of the State has somewhat modified the habits of this species 
of the Cranes. Twenty-five years ago, they bred extensively 
in several of the southwestern counties, where now they are 
seldom seen except in migration. 

They still breed in the northern and western sections, where 
the uninhabited prairies are large and flat, affording all the 


conditions of food and protection. They reach us the first 
week in April, four years out of five, and commence incubation 
by the first week in May. They generally gather loosely 
together some dried, coarse grasses and weeds for the nest, in 
which they deposit from two to four drab-brown, rough- 
shelled eggs. 

In many instances, the indications of a nest are ridiculously 
small, and not infrequently entirely wanting. I have never 
known them to rear more than one brood in a single summer, 
but there are cases in which for some reason the nesting has 
been exceptionally delayed, and quite young birds are seen 
late in July. The earlier birds, although yet unable to fly, will 
give a man a lively race to overtake them when they are six 
weeks out of the shell. In Noble and Jackson counties, some 
ten or twelve years ago, the Sandhill Cranes reared their 
young in great numbers, on the dry flat prairies, where many 
of them were often taken before they were grown enough to 
fly. Rev. Mr. Mitchell, of St. Paul, then residing in this City, 
passed through that section at the time that the young were in 
this stage of development, and ran one of them down, which 
he brought home with him, and subsequently made it a 
present to me. I kept it until it was two years of age, and 
took great pleasure in studying its peculiar habits and tract- 
ability. It was a great joker in its way, always getting the 
better end of things. Nothing possible that it could swallow 
failed to get into its maw, from a pocket knife, double-ten nail, 
teaspoon, spools of thread, and bits of tin, to a dozen large 
sized marbles. Of course, these were after a time regurgi- 
tated, as all indigestible matters are with many of the birds of 
other orders also. He was fond of toads in the absence of 
frogs and fishes, and did not object to small chicken when he 
did not get a supply of his favorite food. By keeping his 
wings cropped, I was enabled to allow him considerable lati- 
tude, and he would often enjoy a pose on one foot, while the 
other was drawn close to his body, seeming to be asleep until 
something unusual aroused him. Immediately upon discover- 
ing him, big dogs and little dogs would dash at him to seize 
him, till noticing his apparent indilference, the smaller ones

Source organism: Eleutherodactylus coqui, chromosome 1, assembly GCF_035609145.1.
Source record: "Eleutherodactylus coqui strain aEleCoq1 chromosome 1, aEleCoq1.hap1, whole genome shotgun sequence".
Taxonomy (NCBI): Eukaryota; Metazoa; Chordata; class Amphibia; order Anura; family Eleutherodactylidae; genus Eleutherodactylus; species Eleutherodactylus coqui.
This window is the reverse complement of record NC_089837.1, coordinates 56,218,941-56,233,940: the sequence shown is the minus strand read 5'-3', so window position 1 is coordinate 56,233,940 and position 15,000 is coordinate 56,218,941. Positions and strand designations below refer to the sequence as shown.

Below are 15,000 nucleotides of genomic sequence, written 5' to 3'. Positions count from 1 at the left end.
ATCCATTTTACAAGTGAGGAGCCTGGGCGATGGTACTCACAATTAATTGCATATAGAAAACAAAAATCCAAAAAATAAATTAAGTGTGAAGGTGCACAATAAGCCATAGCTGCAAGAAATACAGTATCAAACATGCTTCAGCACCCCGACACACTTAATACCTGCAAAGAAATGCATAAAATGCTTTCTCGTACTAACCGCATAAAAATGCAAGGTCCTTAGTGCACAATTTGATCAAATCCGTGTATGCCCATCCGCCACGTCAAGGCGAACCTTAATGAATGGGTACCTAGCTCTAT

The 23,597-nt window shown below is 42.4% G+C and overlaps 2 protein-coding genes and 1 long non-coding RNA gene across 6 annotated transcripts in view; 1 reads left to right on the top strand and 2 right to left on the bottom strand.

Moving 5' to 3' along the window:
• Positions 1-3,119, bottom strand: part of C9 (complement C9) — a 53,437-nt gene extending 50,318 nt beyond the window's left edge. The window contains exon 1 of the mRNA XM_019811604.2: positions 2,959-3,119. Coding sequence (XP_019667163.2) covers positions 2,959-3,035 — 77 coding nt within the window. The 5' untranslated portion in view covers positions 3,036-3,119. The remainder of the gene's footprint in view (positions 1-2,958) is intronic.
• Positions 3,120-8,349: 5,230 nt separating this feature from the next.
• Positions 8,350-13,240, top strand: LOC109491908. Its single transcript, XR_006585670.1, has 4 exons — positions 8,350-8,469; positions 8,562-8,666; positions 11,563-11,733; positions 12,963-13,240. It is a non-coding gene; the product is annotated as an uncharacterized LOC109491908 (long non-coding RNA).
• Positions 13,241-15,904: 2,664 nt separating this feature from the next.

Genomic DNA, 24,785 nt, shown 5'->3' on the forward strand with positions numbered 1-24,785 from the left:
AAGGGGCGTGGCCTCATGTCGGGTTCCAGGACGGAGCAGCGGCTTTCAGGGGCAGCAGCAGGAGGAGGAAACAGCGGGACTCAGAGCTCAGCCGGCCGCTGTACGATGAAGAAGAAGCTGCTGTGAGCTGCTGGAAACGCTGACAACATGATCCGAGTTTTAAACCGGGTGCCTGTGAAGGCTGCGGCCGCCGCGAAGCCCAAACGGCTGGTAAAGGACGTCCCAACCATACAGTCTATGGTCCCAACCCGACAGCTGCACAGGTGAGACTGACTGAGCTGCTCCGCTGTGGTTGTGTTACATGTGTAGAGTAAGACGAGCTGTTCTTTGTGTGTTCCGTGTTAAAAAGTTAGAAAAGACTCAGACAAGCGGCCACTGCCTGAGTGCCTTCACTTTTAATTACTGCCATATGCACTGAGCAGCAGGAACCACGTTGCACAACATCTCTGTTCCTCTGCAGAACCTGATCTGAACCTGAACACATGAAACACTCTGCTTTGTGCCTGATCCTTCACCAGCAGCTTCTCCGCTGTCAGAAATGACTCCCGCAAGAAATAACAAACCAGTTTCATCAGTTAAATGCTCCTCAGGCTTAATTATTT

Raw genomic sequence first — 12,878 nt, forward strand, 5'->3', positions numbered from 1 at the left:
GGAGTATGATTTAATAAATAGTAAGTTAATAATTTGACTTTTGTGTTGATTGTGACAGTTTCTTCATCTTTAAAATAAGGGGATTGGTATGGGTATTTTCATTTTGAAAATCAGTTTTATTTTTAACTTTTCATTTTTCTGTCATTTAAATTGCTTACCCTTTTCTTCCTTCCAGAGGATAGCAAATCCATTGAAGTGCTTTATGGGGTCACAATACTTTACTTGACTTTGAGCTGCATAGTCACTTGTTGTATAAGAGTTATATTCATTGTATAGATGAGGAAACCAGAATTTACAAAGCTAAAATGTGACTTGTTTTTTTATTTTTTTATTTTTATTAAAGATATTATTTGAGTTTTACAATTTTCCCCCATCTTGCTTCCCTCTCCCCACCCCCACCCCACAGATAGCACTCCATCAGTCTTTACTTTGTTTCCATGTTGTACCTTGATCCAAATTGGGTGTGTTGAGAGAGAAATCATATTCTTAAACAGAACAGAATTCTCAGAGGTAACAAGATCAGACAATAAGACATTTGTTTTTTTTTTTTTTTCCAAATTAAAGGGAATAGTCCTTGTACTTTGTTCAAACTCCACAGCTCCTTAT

would desist, but the larger ones, more selfreliant would 
venture in the radial reach of his bill, after which they in- 
variably changed their minds, finding they had no further use 
for "Sandie," a name given him by Mr. Mitchell, upon his 


My faith in his ability to defend himself against dogs became 
so strong that upon the application of several parties with 
vicious canines, to show what their special dog could do, I 
challenged any and all, one at a time, to attack him. One of 
the largest in the city was allowed to open the tournament in 
the presence of many witnesses. Sandie was taken out onto 
the lawn in front of my home, and after various comical 
familiarities in the way of eating unheard of things offered 
him. posed quietly on one foot, and having closed his eyes as 
an expressive hint that he was satisfied for the time to suspend 
performances, when we all withdrew a little distance, and a 
bouncing dog — a cross between a mastiff and Newfoundland — 
was shown the stilted biped, and stayed not a moment in his 
'•going for him.'' Sandie, whose whole ^emeanor was under 
the closest notice, partially opened his windward eye, but 
remained standing upon the single foot, without in the 
slightest changing his position, his doubly curved neck, head 
and bill, drawn well back upon his body, till the onrushing 
dog was within a half of a yard of him, when his closed, 
acutely pointed bill and head shot out like an arrow from a 
bow, and the ferocious canine doubled up into the shape of a 
letter "C," and peeling for home, howling as if in the agonies 
of an attack of colic, left the sponge high in air, never again 
to challenge a Sandhill Crane to combat. Never afterwards 
would any one who witnessed the short ' 'mill*' permit his dog 
to give or accept a challenge from Sandie. Sometime after 
this I presented him to the Central Park Museum, in New York 
City, where it was my great privilege to see him after a number 
of years, and again several years later, on my way to Europe 
in 1882, found him without any indications of increasing age 
or infirmities, and Mr. Conklin, the manager who received him 
from me originally, assured me that Sandie was all right, and 
appeared to greatly enjoy the considerable numbers of his 
species associated with him in that paradise of bird incar-